Portland is a talented, delicious, supportive, and one-of-a-kind town. Tom Landry, the founder of Benchmark Real Estate and CornerStone Building and Restoration, once said, “Portland…this is where the American Dream is still alive,” and I couldn’t agree more. I’ve always appreciated how Portland supports small businesses, and it’s been a seriously sweet place (pun intended) to launch and grow my donut business.
In 2012, I was living on Munjoy Hill, working at Otto Pizza, and life was weird. I was at a crossroads: my marriage had ended and I needed to get a life (and a job, and a focus, and a purpose). Mike at Otto told me to open a donut shop. He knew I was in transition and he knew I was obsessed with donuts (I was desperate for sweetness and comfort, but who isn’t?). I told him it was a great idea and I started on my donut journey the next day.
I found a potato donut recipe I was excited about and started making donuts in my Munjoy Hill apartment every day like it was a mission from God. I took a plate to Coffee by Design on Washington Ave and Marni, the manager, offered to sell them the next day. I was ecstatic! CBD’s owner, Mary Allen Lindemann, then offered to sell them at all of her shops. I was over the moon. I proceeded to Hilltop Coffee and Stella said yes, she’d sell them, too. Then Bard Coffee and Mornings in Paris (which closed up shop in Portland in 2013) agreed to sell my sweets. I went to Whole Foods and Shannon Tallman, everyone’s favorite cheese guru (and, at that time, the local product buyer) said, “Sure, we’ll sell your donuts.” I left screaming with donut joy. I couldn’t believe people would so easily sell my product. Coffee by Design and Whole Foods!? I was a single mother with plates of donuts and no experience with wholesale—all I had was a sweet passion and a desire to spread love with my cinnamon-covered creations.
I needed donut boxes, and I had zero experience in supply acquisition, so I went to Katie Made Bakery and asked Jenny and Katie if they would sell me some boxes. They said, “Sure, we’ll help you in any way we can,” (side note: They are angels! Go get their scones—they’re truly the best!). Next, I went to Scratch Baking Co. to gain some business wisdom from Bob Johnson. I stopped by Standard Bakery, where I shadowed Alison Pray (the croissant and baguette queen) for a day. I talked extensively to my friends Mike and Anthony at Otto. Everyone was willing to give their time, thoughts, and support. I needed a commercial kitchen, and the guys at East Ender said I could use their space at 5 a.m. Everyone in town helped!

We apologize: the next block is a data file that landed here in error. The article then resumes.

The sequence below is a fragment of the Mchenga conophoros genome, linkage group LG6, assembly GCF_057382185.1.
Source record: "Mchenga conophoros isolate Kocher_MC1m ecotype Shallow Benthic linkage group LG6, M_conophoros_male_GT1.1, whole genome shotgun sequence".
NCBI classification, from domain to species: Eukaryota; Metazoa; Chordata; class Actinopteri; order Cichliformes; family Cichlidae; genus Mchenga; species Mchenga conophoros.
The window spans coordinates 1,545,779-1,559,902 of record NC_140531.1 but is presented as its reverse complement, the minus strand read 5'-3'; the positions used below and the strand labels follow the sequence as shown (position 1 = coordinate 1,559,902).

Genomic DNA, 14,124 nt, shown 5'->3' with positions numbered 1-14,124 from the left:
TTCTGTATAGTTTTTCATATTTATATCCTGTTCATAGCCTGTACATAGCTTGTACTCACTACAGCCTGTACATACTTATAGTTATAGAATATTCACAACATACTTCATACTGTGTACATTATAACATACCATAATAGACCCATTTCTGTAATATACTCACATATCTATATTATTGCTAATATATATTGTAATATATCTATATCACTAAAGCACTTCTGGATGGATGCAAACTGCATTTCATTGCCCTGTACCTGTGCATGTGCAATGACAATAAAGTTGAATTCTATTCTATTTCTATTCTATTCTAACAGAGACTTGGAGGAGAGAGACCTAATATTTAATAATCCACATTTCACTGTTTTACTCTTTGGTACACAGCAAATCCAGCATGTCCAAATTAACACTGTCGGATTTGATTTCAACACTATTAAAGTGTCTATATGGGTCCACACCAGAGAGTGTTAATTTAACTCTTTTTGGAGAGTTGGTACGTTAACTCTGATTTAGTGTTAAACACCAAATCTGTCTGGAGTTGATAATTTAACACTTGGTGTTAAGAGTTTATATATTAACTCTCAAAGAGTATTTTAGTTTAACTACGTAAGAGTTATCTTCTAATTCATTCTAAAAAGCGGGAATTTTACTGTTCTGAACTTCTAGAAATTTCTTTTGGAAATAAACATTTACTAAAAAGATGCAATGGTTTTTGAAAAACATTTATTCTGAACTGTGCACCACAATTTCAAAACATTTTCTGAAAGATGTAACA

My dad and I patched together the old Terroni’s Market on Park Ave to become our first shop. I needed barstools, so I called Jay Loring at Nosh, he said, “I have extra, come grab ‘em.” We staffed the first shop, and Stephanie, the original founder of the legendary breakfast spot Silly’s, came on board to help us get our processes and systems going. So many food bloggers gave us a leg up, and Meredith Goad at the Portland Press Herald wrote about us just 16 days into business in March of 2012. The line formed down the street from that day on. I was terrified, and I fried my heart out, but it was impossible to keep up that day—or for days, weeks, and months beyond that! Eventually we learned how to meet the city’s demand for sweetness, and thank goodness we did, because I don’t want to live in a world where there’s no demand for sweetness.
Portland runs on kindness, or so I’d like to think. So, this November, I’m grateful for kindness and for my wonderful, supportive city. We should all be grateful for Portland: grateful for its beautiful, creative, resourceful, and kind people; grateful for local businesses (which make things so much more interesting than chains!); and thankful for the best food, the best views, the best cocktails, and the best connections. Thank you, Portland. Stay sweet.
This November, I’m grateful for my wonderful city: for its beautiful people, supportive local businesses, and the best food, views, cocktails, and connections anyone could ask for.